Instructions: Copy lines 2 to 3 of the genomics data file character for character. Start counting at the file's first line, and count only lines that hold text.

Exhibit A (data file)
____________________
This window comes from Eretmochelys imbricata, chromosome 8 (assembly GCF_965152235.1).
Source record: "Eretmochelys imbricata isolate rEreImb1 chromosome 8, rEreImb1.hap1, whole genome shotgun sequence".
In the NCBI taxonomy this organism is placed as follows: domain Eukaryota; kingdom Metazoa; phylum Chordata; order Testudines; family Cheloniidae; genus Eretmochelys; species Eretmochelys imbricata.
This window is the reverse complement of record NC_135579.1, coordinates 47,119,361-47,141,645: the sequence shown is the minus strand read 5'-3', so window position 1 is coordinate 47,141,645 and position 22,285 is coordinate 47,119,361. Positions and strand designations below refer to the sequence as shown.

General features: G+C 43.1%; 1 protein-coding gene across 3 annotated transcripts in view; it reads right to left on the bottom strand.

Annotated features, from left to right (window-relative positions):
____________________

Source record: "Eretmochelys imbricata isolate rEreImb1 chromosome 8, rEreImb1.hap1, whole genome shotgun sequence".
In the NCBI taxonomy this organism is placed as follows: domain Eukaryota; kingdom Metazoa; phylum Chordata; order Testudines; family Cheloniidae; genus Eretmochelys; species Eretmochelys imbricata.